Teresa Weikmann on how to publish your Master’s Thesis in a peer reviewed journal

Teresa Weikmann - Mundus alumna and teacher at the University of Amsterdam - shares tips on how students can publish their research in accredited research journals.

2019.12.19 | Sabeen Jamil

Teresa Weikmann recently joined the University of Amsterdam as a Lecturer at the College of Communication.

It took Teresa Weikmann five months to write her Master’s thesis. But it took her two years to publish it.

“It (publishing) was a long and tedious process. I had to push myself beyond my limits” she says.  

A graduate from our Amsterdam specialisation’s 2015-2017 cohort, Teresa followed a lengthy process of unsolicited applications, rejections, rewriting and editing to get her thesis research published in an academic journal. In the end, it all worked out for her when the International Journal of Communication (USC Annenberg) accepted her paper for publication this year.

Teresa’s paper  ‘The Distant Sufferer: Measuring Spectatorship of Photojournalism’ is a condensed form of her Master’s thesis report in which she investigated the western audience’s perception of the suffering of the ‘other’. Situated in the theoretical context of the effects of visualised news and photojournalism on spectators, Teresa conducted an experiment where she showed her participants various visuals of victims, including victims of war. In the abstract of her published paper (co-authored) Teresa notes that:

“The response of news audiences to graphic visual portrayals of distant suffering is a long-debated issue...Yet, little is known about other potential reactions embedded in the theory of distant suffering, such as apathy or voyeuristic pleasure.”   

To add empirical knowledge to this otherwise under researched area, Teresa explored which combinations of responses of empathy, voyeurism, protest, and apathy co-occurred in the spectators of visual suffering of the other. To quantify these responses of her research participants, Teresa used cluster analysis and observed some interesting patterns.

“We observed that the personal characteristics of the spectators play an important role in the processing of distant suffering and audience perception of suffering. There was also a gender difference in participants’ responses to the visuals where female participants showed more empathy as compared to the male participants who took part in this study.”

Following the publication of her research, Teresa has joined the University of Amsterdam as a Lecturer at the College of Communication, where she teaches Introduction to Communication Science as well as Political Communication and Journalism to Bachelor students. Before aspiring to become a full-time academic, Teresa was working as a content editor for Gracenote where she created content for clients like Deutsche Telekom, Netflix and Amazon. From content editing to teaching and research, what motivated Teresa to switch careers?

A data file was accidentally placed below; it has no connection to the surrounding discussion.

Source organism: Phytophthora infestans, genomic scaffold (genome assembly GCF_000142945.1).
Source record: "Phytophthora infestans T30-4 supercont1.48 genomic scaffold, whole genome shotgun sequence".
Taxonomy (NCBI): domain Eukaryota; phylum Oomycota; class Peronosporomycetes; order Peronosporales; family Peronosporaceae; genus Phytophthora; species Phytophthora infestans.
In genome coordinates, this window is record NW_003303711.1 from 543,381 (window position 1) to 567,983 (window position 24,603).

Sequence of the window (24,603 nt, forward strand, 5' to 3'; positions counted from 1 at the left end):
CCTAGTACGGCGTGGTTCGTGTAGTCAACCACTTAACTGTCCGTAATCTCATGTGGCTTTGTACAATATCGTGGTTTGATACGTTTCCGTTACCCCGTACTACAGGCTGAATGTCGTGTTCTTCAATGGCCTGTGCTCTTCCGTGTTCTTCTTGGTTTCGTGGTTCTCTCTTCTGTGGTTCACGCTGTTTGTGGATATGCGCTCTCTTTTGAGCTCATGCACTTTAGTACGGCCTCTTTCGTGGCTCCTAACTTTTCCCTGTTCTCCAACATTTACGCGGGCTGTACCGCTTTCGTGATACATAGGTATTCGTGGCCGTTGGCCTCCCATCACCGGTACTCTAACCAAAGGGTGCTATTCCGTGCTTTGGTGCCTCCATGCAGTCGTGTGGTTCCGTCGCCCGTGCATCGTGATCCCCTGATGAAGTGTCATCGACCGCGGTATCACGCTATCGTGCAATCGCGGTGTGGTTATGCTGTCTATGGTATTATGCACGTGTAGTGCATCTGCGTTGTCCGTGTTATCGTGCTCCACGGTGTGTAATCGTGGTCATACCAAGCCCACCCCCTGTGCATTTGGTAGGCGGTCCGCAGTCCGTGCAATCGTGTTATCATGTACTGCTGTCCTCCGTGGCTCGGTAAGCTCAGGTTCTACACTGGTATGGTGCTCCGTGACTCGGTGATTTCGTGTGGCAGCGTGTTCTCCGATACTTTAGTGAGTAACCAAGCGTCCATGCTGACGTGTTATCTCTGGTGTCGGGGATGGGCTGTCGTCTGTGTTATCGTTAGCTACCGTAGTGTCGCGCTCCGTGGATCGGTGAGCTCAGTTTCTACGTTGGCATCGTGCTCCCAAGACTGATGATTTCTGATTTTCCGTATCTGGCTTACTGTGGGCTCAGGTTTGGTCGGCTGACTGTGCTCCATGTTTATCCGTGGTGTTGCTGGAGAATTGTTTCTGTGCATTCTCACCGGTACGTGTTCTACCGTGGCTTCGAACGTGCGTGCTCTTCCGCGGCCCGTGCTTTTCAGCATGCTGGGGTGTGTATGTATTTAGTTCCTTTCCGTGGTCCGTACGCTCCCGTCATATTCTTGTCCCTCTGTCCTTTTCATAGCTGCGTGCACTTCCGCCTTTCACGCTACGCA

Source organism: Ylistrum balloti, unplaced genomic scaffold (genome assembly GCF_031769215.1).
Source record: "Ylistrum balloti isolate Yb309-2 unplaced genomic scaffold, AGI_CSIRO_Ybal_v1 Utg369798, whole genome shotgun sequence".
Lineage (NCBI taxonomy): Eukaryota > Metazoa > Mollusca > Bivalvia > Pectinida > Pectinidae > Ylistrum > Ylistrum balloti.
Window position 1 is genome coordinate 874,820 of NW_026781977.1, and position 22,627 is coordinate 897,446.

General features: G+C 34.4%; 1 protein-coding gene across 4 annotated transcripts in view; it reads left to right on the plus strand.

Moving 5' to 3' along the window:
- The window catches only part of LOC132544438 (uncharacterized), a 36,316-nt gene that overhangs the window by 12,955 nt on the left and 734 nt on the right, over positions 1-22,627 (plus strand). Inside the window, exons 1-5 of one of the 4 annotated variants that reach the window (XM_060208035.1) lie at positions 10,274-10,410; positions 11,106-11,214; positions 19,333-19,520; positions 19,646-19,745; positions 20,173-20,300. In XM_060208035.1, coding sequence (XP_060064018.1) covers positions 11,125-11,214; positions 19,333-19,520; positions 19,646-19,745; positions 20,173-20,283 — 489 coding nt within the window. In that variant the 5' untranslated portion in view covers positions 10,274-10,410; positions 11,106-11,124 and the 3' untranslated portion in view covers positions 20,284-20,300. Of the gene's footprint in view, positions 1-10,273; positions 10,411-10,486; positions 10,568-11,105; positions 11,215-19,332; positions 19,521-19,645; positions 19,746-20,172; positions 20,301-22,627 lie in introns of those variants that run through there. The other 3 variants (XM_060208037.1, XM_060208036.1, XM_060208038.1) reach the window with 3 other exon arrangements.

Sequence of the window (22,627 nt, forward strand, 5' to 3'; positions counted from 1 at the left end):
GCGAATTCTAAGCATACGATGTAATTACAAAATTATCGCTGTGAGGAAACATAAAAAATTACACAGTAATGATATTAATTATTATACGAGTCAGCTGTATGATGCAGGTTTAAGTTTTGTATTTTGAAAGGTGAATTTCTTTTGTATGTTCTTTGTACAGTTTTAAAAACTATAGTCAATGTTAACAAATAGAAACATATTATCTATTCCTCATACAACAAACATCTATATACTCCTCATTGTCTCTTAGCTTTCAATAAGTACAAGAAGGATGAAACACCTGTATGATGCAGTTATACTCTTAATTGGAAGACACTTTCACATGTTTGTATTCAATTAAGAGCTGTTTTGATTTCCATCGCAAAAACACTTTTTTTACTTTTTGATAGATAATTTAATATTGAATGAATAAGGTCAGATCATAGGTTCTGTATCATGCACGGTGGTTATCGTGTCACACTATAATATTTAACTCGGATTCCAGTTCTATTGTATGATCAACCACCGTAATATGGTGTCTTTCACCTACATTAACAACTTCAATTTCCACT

“The Amsterdam track is very research oriented and it’s where I discovered my passion for academia. It’s the constant learning, exploring and teaching that interests me the most. It was just a matter of time until I returned to university. I believe it was good though to gain some work experience in the ‘real world’, though.” 

For Mundusians, who would like to publish their research work or Master’s Thesis, Teresa has a few tips: 

  • Edit and Rewrite: Edit your thesis report and make it short to the length of an average journal paper (around 7000 words). This will require rewriting your paper and also changing the citation style which is fit for the journal that you want to publish in (most likely APA).

  • Get Expert Feedback: After editing and rewriting, send your paper to your supervisor or a professor for feedback. To me, my supervisor was a huge help.

  • Present Your Research: Present your paper to a conference like ICS, IAMCR, ECREA or similar conferences where you can get feedback on your work from researchers and academics working in your field. This will also help you make some useful connections in your field of research.

  • Select Your Journal for Publication: Once you have edited the paper and incorporated feedback from other researchers, select a journal which is likely to publish your paper. To identify a journal which is close to your research, start with the journals you had cited in your thesis. Look at their research focus, publication guidelines and methodological approach. If that fits your style, send your paper out for publication.

  • What is Next? If the reviewers liked your paper, they will send it back to you with their feedback asking for changes. You will have to make the changes and send it back for further review. This may go on for several times. I reworked my paper three times before they finally accepted it for publication.

Most importantly:  Believe in your work. I got rejections from many journals, but I did not let that discourage me. I presented my research in conferences such as ICS and brought back valuable feedback and new energy to improve my paper and publish. I’d advise you to do the same!

There's still time to apply to the Mundus Journalism Masters programme to start in September 2020! Get your application in before January 20th 2020 12:00 CET!

Mundus Journalism, Alumni, News, Research